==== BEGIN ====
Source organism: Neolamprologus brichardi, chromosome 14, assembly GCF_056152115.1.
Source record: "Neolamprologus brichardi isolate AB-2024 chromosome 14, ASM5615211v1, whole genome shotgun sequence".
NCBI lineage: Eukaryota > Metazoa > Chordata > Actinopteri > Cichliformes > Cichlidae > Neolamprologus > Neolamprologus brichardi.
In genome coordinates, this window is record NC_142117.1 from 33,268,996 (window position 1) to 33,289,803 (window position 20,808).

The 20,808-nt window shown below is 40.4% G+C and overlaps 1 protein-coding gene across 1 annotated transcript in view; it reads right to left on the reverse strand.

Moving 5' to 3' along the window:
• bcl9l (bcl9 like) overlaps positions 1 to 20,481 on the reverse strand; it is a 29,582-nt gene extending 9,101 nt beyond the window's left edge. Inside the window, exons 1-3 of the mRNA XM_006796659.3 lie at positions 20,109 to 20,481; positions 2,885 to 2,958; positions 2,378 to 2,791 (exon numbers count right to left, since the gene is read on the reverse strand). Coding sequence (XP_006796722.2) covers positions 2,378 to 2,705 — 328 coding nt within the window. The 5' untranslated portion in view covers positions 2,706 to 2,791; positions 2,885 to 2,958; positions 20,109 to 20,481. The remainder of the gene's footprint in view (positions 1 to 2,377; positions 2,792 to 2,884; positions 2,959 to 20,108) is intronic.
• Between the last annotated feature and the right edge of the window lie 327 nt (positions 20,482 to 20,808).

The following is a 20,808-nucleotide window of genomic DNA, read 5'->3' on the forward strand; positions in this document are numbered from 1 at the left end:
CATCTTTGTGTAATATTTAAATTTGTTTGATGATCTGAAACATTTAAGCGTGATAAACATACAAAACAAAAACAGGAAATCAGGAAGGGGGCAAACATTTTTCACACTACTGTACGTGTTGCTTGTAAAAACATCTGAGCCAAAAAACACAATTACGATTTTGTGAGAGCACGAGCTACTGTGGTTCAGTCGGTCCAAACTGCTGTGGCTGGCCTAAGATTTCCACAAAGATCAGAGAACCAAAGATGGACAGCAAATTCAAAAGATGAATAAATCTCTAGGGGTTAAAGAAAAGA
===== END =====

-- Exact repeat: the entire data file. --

Source organism: Neolamprologus brichardi, chromosome 14, assembly GCF_056152115.1.
Source record: "Neolamprologus brichardi isolate AB-2024 chromosome 14, ASM5615211v1, whole genome shotgun sequence".
NCBI lineage: Eukaryota > Metazoa > Chordata > Actinopteri > Cichliformes > Cichlidae > Neolamprologus > Neolamprologus brichardi.
In genome coordinates, this window is record NC_142117.1 from 33,268,996 (window position 1) to 33,289,803 (window position 20,808).

The 20,808-nt window shown below is 40.4% G+C and overlaps 1 protein-coding gene across 1 annotated transcript in view; it reads right to left on the reverse strand.

Moving 5' to 3' along the window:
• bcl9l (bcl9 like) overlaps positions 1 to 20,481 on the reverse strand; it is a 29,582-nt gene extending 9,101 nt beyond the window's left edge. Inside the window, exons 1-3 of the mRNA XM_006796659.3 lie at positions 20,109 to 20,481; positions 2,885 to 2,958; positions 2,378 to 2,791 (exon numbers count right to left, since the gene is read on the reverse strand). Coding sequence (XP_006796722.2) covers positions 2,378 to 2,705 — 328 coding nt within the window. The 5' untranslated portion in view covers positions 2,706 to 2,791; positions 2,885 to 2,958; positions 20,109 to 20,481. The remainder of the gene's footprint in view (positions 1 to 2,377; positions 2,792 to 2,884; positions 2,959 to 20,108) is intronic.
• Between the last annotated feature and the right edge of the window lie 327 nt (positions 20,482 to 20,808).

The following is a 20,808-nucleotide window of genomic DNA, read 5'->3' on the forward strand; positions in this document are numbered from 1 at the left end:
CATCTTTGTGTAATATTTAAATTTGTTTGATGATCTGAAACATTTAAGCGTGATAAACATACAAAACAAAAACAGGAAATCAGGAAGGGGGCAAACATTTTTCACACTACTGTACGTGTTGCTTGTAAAAACATCTGAGCCAAAAAACACAATTACGATTTTGTGAGAGCACGAGCTACTGTGGTTCAGTCGGTCCAAACTGCTGTGGCTGGCCTAAGATTTCCACAAAGATCAGAGAACCAAAGATGGACAGCAAATTCAAAAGATGAATAAATCTCTAGGGGTTAAAGAAAAGA